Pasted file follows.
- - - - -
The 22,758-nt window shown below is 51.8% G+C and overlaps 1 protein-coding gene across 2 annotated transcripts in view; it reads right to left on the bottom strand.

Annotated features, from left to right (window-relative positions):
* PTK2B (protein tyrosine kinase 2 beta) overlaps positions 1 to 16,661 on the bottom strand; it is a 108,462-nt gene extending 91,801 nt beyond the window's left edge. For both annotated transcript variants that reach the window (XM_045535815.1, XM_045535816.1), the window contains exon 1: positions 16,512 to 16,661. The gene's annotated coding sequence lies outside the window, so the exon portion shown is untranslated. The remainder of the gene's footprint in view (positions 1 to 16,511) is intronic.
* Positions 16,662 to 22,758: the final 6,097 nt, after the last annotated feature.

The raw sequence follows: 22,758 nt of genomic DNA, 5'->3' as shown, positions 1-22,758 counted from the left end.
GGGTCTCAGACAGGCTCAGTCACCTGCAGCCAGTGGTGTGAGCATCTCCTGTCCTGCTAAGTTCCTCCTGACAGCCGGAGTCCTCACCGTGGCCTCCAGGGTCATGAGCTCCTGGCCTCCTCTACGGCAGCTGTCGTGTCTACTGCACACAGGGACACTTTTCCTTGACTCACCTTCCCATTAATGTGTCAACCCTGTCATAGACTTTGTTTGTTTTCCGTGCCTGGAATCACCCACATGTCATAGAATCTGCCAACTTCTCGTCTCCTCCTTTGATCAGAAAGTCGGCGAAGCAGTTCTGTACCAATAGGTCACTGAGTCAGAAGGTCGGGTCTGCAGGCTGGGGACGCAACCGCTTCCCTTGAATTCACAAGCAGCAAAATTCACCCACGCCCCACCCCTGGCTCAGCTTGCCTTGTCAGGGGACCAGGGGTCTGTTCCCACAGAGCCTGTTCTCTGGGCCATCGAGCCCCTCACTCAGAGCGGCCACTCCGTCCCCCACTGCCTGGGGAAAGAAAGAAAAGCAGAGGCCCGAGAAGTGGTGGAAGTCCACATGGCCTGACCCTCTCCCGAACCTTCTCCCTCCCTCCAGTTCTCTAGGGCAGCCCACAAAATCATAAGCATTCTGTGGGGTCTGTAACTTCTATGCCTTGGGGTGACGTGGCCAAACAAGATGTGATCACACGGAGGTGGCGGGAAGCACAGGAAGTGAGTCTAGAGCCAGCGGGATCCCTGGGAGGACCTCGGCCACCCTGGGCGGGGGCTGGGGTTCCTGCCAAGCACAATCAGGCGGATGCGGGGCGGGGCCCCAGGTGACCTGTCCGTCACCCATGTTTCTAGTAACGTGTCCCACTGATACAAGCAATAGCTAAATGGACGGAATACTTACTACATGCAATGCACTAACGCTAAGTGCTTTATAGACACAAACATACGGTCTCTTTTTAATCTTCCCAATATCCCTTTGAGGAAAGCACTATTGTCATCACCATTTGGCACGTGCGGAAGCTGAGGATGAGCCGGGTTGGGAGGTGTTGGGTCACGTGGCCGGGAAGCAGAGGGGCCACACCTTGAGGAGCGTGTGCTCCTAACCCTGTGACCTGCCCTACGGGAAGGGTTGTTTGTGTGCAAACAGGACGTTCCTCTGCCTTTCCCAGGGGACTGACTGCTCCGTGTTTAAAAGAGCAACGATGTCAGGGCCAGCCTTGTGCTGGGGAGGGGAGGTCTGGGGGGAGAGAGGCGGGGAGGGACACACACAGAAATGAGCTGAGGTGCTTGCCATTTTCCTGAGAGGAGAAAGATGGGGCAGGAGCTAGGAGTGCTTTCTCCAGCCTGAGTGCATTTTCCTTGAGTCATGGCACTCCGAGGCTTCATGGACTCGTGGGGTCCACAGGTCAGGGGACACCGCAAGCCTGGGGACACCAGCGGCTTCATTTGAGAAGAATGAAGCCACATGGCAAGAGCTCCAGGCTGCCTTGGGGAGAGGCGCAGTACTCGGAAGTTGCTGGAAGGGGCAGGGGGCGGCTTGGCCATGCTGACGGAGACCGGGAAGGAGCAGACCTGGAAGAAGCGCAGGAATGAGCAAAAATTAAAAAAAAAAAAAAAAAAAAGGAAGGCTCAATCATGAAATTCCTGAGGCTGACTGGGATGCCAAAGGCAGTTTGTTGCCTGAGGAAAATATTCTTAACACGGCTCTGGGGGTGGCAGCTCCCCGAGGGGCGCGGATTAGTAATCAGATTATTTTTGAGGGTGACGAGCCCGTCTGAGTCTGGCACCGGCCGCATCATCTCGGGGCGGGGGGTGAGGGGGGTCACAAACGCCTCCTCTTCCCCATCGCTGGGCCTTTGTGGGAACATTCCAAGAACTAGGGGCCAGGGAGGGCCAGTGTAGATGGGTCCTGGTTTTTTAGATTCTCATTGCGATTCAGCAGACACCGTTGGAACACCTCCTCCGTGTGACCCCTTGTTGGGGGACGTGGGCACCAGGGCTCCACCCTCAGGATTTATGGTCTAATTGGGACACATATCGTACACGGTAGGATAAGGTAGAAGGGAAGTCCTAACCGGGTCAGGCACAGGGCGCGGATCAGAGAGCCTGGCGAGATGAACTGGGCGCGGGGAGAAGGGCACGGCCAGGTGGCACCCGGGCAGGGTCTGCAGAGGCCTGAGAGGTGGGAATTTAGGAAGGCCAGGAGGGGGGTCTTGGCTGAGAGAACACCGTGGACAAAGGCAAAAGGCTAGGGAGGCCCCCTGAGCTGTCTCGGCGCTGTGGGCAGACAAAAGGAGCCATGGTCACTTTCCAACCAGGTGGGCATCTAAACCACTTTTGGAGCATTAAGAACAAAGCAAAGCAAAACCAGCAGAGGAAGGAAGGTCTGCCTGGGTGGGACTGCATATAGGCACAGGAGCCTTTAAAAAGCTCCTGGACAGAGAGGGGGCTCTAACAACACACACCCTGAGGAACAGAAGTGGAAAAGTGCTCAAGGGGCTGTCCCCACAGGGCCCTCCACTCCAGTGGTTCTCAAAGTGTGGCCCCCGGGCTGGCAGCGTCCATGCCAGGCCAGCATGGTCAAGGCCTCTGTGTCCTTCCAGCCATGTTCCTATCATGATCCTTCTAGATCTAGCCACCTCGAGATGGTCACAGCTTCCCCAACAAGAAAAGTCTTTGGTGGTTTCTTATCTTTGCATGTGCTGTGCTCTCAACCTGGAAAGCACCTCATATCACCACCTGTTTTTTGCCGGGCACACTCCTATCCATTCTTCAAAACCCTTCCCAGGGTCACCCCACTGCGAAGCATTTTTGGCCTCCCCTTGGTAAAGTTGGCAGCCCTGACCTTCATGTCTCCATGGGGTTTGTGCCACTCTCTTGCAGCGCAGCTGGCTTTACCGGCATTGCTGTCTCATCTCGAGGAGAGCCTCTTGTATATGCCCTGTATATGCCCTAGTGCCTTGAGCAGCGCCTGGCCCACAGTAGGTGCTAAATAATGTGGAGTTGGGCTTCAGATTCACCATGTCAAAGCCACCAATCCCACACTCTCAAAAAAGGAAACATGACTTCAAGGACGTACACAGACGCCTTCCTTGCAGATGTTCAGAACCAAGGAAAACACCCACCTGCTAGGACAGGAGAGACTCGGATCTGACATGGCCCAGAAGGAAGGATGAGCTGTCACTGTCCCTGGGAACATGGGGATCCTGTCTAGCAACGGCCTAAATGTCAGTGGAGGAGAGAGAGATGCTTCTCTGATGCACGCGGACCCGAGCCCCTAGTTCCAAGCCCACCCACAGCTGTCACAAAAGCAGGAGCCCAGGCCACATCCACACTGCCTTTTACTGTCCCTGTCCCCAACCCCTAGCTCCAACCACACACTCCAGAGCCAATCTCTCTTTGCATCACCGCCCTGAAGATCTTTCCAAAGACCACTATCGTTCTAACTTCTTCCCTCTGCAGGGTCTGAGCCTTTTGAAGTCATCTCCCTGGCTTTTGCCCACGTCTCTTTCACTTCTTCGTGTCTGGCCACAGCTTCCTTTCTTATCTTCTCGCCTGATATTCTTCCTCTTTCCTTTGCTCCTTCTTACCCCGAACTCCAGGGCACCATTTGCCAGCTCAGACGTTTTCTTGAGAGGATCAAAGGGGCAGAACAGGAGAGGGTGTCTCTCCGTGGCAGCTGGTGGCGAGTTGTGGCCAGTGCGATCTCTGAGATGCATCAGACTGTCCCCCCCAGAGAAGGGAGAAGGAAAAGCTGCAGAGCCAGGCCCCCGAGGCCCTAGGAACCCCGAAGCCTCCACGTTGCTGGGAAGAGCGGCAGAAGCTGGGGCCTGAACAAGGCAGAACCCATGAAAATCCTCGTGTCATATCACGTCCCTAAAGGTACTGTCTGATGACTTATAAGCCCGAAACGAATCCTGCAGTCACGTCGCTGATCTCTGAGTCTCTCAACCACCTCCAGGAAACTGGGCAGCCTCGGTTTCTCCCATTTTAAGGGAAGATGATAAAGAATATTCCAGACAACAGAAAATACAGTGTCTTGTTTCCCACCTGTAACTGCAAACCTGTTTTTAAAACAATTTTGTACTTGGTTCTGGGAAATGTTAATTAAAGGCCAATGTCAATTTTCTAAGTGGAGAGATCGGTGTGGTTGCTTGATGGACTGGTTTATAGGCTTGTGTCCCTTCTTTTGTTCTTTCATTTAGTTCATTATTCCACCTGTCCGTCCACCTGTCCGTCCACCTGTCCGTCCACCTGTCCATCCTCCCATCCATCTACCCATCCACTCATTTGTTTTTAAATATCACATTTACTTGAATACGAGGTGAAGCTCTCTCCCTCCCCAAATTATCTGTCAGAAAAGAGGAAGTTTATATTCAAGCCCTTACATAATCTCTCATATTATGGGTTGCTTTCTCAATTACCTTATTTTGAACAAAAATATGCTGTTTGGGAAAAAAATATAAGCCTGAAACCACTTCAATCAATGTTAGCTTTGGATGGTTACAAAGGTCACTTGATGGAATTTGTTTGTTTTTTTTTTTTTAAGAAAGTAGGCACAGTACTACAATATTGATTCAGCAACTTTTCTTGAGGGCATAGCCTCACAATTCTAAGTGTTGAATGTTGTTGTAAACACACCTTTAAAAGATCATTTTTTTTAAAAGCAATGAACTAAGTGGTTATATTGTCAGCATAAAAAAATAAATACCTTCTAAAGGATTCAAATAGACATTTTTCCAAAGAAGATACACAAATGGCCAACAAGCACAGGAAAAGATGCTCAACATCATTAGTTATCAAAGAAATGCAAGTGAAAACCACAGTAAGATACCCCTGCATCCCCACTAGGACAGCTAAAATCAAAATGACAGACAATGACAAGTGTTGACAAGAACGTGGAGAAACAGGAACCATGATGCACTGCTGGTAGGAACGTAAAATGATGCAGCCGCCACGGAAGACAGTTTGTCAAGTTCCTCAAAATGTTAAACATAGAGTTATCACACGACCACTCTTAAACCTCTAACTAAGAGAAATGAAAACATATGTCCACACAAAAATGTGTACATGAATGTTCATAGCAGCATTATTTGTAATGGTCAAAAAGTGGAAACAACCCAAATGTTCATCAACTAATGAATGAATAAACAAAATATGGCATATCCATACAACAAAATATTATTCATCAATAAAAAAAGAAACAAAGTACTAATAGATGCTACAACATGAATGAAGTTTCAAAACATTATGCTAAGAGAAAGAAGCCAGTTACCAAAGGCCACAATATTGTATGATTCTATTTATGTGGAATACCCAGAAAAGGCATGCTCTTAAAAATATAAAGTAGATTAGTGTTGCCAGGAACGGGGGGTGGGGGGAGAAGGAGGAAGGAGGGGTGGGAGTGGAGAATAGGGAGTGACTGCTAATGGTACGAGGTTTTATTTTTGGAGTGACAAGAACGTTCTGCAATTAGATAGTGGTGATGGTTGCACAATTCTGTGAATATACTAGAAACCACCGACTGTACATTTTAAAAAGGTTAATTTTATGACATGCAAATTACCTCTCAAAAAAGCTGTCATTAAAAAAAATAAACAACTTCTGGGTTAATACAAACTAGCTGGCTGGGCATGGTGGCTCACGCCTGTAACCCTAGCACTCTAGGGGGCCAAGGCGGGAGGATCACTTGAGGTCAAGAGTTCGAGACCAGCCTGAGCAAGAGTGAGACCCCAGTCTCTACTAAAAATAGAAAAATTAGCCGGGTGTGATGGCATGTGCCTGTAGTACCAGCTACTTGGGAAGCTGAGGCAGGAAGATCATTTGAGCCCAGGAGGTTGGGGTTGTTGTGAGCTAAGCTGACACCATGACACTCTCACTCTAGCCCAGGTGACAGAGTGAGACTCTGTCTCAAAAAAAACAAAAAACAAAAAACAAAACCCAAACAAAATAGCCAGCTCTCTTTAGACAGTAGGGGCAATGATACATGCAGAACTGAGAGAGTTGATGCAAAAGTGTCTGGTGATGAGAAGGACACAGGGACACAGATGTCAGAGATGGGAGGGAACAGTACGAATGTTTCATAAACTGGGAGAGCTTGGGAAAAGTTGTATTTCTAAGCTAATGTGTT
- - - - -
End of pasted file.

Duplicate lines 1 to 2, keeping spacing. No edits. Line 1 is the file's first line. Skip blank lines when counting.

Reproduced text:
The 22,758-nt window shown below is 51.8% G+C and overlaps 1 protein-coding gene across 2 annotated transcripts in view; it reads right to left on the bottom strand.

Annotated features, from left to right (window-relative positions):